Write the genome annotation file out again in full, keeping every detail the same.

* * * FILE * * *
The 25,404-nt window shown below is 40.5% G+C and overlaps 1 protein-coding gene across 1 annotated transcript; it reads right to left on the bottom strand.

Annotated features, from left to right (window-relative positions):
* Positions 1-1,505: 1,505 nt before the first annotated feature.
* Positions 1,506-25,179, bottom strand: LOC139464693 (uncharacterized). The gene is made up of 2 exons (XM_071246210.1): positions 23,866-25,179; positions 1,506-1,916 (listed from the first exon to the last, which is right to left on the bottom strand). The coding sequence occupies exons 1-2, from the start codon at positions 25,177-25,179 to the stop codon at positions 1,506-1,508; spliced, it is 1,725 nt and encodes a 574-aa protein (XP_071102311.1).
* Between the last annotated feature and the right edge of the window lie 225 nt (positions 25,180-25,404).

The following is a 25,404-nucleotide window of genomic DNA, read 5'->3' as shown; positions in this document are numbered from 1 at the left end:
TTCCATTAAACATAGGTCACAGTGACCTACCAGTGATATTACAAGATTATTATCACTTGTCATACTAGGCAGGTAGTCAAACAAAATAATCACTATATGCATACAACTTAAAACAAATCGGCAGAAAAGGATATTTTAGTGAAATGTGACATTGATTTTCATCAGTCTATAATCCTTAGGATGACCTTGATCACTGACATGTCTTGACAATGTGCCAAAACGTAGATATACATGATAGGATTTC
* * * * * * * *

The 25,404-nt window shown below is 40.5% G+C and overlaps 1 protein-coding gene across 1 annotated transcript; it reads right to left on the bottom strand.

Annotated features, from left to right (window-relative positions):
* Positions 1-1,505: 1,505 nt before the first annotated feature.
* Positions 1,506-25,179, bottom strand: LOC139464693 (uncharacterized). The gene is made up of 2 exons (XM_071246210.1): positions 23,866-25,179; positions 1,506-1,916 (listed from the first exon to the last, which is right to left on the bottom strand). The coding sequence occupies exons 1-2, from the start codon at positions 25,177-25,179 to the stop codon at positions 1,506-1,508; spliced, it is 1,725 nt and encodes a 574-aa protein (XP_071102311.1).
* Between the last annotated feature and the right edge of the window lie 225 nt (positions 25,180-25,404).

The following is a 25,404-nucleotide window of genomic DNA, read 5'->3' as shown; positions in this document are numbered from 1 at the left end:
TTCCATTAAACATAGGTCACAGTGACCTACCAGTGATATTACAAGATTATTATCACTTGTCATACTAGGCAGGTAGTCAAACAAAATAATCACTATATGCATACAACTTAAAACAAATCGGCAGAAAAGGATATTTTAGTGAAATGTGACATTGATTTTCATCAGTCTATAATCCTTAGGATGACCTTGATCACTGACATGTCTTGACAATGTGCCAAAACGTAGATATACATGATAGGATTTC